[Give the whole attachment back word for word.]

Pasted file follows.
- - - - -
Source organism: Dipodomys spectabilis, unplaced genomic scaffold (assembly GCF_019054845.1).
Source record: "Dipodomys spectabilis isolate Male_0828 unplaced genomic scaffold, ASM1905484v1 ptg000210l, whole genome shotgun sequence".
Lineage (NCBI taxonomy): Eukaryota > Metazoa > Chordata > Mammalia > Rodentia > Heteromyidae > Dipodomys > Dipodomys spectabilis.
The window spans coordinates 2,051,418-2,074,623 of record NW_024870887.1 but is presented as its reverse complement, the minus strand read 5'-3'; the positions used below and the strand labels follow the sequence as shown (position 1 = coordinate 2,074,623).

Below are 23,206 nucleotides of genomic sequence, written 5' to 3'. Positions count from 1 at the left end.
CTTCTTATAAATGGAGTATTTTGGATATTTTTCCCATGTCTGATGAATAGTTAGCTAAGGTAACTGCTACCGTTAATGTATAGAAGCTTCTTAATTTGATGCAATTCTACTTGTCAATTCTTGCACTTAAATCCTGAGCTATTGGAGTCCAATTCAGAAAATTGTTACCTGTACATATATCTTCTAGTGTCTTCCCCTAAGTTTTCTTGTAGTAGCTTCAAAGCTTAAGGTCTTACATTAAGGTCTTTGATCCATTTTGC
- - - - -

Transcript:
Source organism: Dipodomys spectabilis, unplaced genomic scaffold (assembly GCF_019054845.1).
Source record: "Dipodomys spectabilis isolate Male_0828 unplaced genomic scaffold, ASM1905484v1 ptg000210l, whole genome shotgun sequence".
Lineage (NCBI taxonomy): Eukaryota > Metazoa > Chordata > Mammalia > Rodentia > Heteromyidae > Dipodomys > Dipodomys spectabilis.
The window spans coordinates 2,051,418-2,074,623 of record NW_024870887.1 but is presented as its reverse complement, the minus strand read 5'-3'; the positions used below and the strand labels follow the sequence as shown (position 1 = coordinate 2,074,623).

Below are 23,206 nucleotides of genomic sequence, written 5' to 3'. Positions count from 1 at the left end.
CTTCTTATAAATGGAGTATTTTGGATATTTTTCCCATGTCTGATGAATAGTTAGCTAAGGTAACTGCTACCGTTAATGTATAGAAGCTTCTTAATTTGATGCAATTCTACTTGTCAATTCTTGCACTTAAATCCTGAGCTATTGGAGTCCAATTCAGAAAATTGTTACCTGTACATATATCTTCTAGTGTCTTCCCCTAAGTTTTCTTGTAGTAGCTTCAAAGCTTAAGGTCTTACATTAAGGTCTTTGATCCATTTTGC